According to the Atlantic Magazine:
A new Pew study finds that not only do Americans adore libraries, but a majority of us think they’re adjusting to new technology just fine.
Some 94 percent of Americans say that having a public library improves a community and that the local library is a “welcoming, friendly place.” 91 percent said they had never had “a negative experience using a public library, either in person or online.”
These sound like incredible approval ratings for any U.S. public institution. So I wondered: Just how incredible are they? How do other icons of Americana compare?
Submitted by birdie on July 30, 2013 - 2:48pm
Aaron Swartz, an advocate for open access to academic journals, committed suicide in January after being charged with hacking into MIT computers and illegally downloading nearly 5 million academic journal articles from JSTOR, one of the largest digital archives of scholarly journals in the world. At the time of Swartz's death, the 26-year-old faced 13 federal felony computer fraud charges — and the near certainty of jail time.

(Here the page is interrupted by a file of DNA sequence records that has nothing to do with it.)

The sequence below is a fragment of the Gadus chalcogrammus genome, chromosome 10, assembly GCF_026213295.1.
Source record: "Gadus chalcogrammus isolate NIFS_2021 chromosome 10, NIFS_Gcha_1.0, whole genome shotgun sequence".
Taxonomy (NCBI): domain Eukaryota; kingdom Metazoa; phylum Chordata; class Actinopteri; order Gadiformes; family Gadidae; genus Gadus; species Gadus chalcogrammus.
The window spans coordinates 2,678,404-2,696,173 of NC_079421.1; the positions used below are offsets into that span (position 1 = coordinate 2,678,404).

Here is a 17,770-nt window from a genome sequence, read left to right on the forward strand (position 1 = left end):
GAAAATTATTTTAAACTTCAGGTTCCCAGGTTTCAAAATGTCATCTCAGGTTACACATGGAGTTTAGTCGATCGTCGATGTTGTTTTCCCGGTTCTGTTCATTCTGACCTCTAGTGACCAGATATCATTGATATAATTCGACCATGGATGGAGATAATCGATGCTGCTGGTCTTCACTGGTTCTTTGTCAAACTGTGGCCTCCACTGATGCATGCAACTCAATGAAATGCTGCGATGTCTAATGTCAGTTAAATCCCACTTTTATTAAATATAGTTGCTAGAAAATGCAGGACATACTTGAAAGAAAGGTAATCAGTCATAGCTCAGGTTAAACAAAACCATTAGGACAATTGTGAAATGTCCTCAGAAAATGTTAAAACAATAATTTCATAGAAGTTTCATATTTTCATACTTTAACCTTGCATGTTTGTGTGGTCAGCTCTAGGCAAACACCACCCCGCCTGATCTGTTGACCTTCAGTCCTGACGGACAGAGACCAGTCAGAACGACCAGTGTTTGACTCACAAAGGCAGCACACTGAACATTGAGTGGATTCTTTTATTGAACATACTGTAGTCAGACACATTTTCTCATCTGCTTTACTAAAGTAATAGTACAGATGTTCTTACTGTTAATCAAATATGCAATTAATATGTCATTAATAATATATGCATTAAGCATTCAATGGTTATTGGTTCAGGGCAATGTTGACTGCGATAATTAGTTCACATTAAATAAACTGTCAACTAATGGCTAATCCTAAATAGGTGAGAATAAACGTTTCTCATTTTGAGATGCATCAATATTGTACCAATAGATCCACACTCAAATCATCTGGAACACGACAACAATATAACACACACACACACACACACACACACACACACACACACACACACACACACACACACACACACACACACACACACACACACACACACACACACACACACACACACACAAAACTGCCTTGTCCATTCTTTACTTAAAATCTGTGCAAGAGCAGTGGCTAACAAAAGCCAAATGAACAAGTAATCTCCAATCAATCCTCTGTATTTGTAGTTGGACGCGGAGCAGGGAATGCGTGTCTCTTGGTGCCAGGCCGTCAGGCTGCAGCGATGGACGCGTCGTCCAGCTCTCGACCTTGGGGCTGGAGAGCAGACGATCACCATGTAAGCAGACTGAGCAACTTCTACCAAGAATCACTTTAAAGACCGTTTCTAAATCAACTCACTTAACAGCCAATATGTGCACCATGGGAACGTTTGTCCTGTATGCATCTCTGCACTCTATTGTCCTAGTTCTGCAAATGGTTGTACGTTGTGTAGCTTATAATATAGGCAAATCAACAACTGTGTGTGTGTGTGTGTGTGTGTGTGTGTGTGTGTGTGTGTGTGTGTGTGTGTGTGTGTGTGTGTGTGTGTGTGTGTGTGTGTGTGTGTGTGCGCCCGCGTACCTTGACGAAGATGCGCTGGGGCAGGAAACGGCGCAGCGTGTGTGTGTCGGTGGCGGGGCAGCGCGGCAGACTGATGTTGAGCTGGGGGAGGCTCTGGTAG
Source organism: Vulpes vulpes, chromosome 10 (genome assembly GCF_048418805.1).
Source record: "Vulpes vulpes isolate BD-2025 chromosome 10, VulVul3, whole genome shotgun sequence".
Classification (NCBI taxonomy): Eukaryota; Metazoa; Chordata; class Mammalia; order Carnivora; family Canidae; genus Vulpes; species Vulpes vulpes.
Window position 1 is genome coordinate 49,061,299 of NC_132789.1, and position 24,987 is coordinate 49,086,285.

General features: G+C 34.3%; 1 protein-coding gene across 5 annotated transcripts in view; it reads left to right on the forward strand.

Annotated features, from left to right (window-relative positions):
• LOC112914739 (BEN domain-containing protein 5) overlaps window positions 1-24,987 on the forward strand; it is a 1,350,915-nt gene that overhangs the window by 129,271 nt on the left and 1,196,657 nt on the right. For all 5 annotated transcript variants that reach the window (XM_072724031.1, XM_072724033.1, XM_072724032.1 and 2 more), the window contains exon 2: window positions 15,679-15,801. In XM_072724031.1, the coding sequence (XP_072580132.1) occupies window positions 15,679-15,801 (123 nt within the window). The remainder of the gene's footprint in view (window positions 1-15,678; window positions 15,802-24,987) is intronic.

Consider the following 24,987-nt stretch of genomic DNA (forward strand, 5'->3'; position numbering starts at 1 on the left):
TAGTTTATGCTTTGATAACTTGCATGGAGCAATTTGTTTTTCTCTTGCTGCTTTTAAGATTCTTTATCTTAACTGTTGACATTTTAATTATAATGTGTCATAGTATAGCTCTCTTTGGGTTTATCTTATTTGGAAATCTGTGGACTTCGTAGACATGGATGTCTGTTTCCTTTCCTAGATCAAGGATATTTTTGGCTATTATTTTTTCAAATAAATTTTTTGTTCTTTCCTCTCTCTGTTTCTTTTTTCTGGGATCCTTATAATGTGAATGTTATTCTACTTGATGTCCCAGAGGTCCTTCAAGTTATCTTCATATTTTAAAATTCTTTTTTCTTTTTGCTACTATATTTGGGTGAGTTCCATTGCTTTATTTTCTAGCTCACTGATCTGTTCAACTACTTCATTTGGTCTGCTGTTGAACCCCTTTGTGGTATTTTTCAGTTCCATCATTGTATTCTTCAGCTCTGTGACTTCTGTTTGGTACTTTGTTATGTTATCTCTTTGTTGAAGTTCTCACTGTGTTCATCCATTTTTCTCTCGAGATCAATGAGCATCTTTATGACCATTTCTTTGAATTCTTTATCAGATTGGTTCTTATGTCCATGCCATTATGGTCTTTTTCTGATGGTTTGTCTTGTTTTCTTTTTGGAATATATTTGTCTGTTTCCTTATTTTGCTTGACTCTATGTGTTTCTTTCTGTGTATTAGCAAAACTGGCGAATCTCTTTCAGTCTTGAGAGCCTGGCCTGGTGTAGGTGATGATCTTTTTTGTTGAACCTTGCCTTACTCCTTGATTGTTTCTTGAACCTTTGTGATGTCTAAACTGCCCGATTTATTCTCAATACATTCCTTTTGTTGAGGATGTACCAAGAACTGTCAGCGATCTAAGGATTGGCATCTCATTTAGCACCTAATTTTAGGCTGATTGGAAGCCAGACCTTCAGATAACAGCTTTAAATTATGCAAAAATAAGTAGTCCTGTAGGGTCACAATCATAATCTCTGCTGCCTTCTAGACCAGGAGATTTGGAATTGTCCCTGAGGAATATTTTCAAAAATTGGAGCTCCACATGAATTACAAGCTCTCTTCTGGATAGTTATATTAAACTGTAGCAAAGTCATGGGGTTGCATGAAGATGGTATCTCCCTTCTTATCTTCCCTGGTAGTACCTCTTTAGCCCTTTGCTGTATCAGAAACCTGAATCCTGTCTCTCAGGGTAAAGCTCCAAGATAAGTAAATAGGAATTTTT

In this NPR blog All Tech Considered, MIT denied "targeting" the programmer and claimed no wrongdoing. But the report raises concerns about existing university policies and whether MIT should have been actively involved in supporting Swartz.
Submitted by birdie on May 21, 2013 - 12:36pm
From Melville House Books:
Beall’s list, created by University of Colorado metadata librarian Jeffrey Beall, collates the academic journals which he regards as questionable. His hard work on outing journals whose business and academic practices are less than reputable has caught the eye of one of the publishers he named and shamed, and now he’s being sued.